Mel Gibson who plays Hal Moore is used to playing warriors after GALLIPOLI, THE PATRIOT, and BRAVEHEART. He plays very much the ideal commander here, worried mostly about his men and the possibility he might screw up. Sam Elliot stands out has Moore's grouchy second in command Sgt-Maj. Plumley. Chris Klein is as usual for him the archetypal sweet guy with a good reason for getting home, the type that Moore would most worry about. Where the film has problems is he may be a little too sweet. So is Moore's daughter. It reminds us we are seeing things from Moore's point of view rather than seeing a detached account. At times that view is more emotional than we want to see in a war film. But the scene of Moore leaving home and going to war is a poignant as the scene of Frederic March returning from war in THE BEST YEARS OF OUR LIVES.

This will not be the most respected portrait of the Vietnam War on film. But it has what is unfortunately an unusual point of view about that war. It says that the men who fought it were human, fallible, and moral. It accords them the same respect that the men who fought in World War II got in the films of their time. For the originality of that approach I would rate this film a 9 on the 0 to 10 scale and a +3 on the -4 to +4 scale. [-mrl]

THE GENESIS CODE by John Case (book review by Tom Russell):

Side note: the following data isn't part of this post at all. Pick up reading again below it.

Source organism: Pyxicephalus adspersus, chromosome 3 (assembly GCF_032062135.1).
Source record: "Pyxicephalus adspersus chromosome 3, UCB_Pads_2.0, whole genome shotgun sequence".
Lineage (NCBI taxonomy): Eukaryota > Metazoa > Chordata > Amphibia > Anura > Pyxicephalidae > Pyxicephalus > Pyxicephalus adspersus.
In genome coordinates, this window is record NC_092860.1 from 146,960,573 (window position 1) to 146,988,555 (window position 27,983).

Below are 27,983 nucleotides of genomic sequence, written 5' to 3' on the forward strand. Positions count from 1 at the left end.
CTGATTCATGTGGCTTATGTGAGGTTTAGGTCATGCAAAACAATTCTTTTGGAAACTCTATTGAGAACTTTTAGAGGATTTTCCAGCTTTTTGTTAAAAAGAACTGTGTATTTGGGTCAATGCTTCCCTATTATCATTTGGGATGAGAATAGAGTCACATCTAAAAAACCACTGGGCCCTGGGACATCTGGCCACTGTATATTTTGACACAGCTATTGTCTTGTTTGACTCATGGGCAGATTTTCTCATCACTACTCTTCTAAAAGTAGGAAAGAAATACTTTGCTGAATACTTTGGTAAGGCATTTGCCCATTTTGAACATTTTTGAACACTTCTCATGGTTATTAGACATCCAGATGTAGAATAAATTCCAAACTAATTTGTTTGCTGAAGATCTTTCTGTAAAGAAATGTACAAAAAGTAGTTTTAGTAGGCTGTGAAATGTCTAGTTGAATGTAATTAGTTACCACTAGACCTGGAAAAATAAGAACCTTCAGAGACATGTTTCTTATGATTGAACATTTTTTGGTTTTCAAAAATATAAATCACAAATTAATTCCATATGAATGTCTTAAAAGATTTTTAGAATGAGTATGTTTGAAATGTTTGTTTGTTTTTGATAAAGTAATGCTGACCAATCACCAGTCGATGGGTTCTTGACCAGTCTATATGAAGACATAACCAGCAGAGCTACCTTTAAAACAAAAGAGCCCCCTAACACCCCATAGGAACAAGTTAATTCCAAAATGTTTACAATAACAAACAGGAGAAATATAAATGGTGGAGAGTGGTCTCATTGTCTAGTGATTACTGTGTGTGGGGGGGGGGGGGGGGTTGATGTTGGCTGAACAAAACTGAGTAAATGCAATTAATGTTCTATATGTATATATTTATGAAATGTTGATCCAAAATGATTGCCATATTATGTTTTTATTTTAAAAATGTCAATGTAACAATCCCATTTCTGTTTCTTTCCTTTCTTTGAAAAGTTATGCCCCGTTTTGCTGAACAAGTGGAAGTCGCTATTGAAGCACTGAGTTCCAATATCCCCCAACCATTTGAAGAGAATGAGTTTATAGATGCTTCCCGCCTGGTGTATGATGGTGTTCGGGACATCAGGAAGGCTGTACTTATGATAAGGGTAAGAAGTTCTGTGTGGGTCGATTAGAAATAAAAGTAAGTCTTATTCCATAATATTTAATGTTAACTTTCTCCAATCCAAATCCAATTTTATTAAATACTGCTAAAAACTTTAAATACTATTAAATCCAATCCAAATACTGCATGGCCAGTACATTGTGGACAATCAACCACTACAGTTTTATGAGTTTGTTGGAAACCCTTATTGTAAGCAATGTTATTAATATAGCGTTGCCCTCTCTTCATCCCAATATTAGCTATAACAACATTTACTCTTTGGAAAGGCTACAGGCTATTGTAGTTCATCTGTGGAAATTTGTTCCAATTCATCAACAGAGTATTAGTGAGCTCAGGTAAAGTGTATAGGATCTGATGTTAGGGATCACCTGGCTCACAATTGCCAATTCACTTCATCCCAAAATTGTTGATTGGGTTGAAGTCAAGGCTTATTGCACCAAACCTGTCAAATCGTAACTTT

After more than three years of semi and full retirement I've yet to finish reading the books I hadn't had time to read while I was working. (Is there an "MT-bay?") In spite of this I still hunt for science fiction that I enjoy - especially on "bargain book" tables. If a book isn't categorized as SCIENCE fiction, it might be anyhow if, for example, the author is a physicist.

John Case, so THE GENESIS CODE's dust jacket says, is a pen name for a Washington, DC, area private investigator. Case is not a physicist. But according to the teaser, a scientist's secret work is a threat to a major religion. I'm sold - THE GENESIS CODE is science fiction: 1. It's based on science - the work of a scientist. 2. It's fiction.

Ever since reading Mark Leeper's hint years ago, I get out a pad and pen whenever I start a book - to take notes about each character as I read along. Doing this helps with THE GENESIS CODE as some characters reappear later in new situations.

I should know about writing if I'm going to pretend to be a book reviewer, but I don't. But I can say this is one of those can't- put-it-down "page turners" that keep me from doing the projects my wife expects to see done when she gets home from work. What makes this book especially appealing to me: Its extrapolation from current science is plausible.

To make up for not reading THE GENESIS CODE when it came out, I've just read John Case's two more recent novels, THE FIRST HORSEMAN and THE SYNDROME. Both are also science fiction by 1 and 2 above. (But they're not a trilogy - Hooray.) [-tr]

                                          Mark Leeper

Quote of the Week:

           If God did not exist, it would have been necessary 
           to invent Him.
                                          -- Voltaire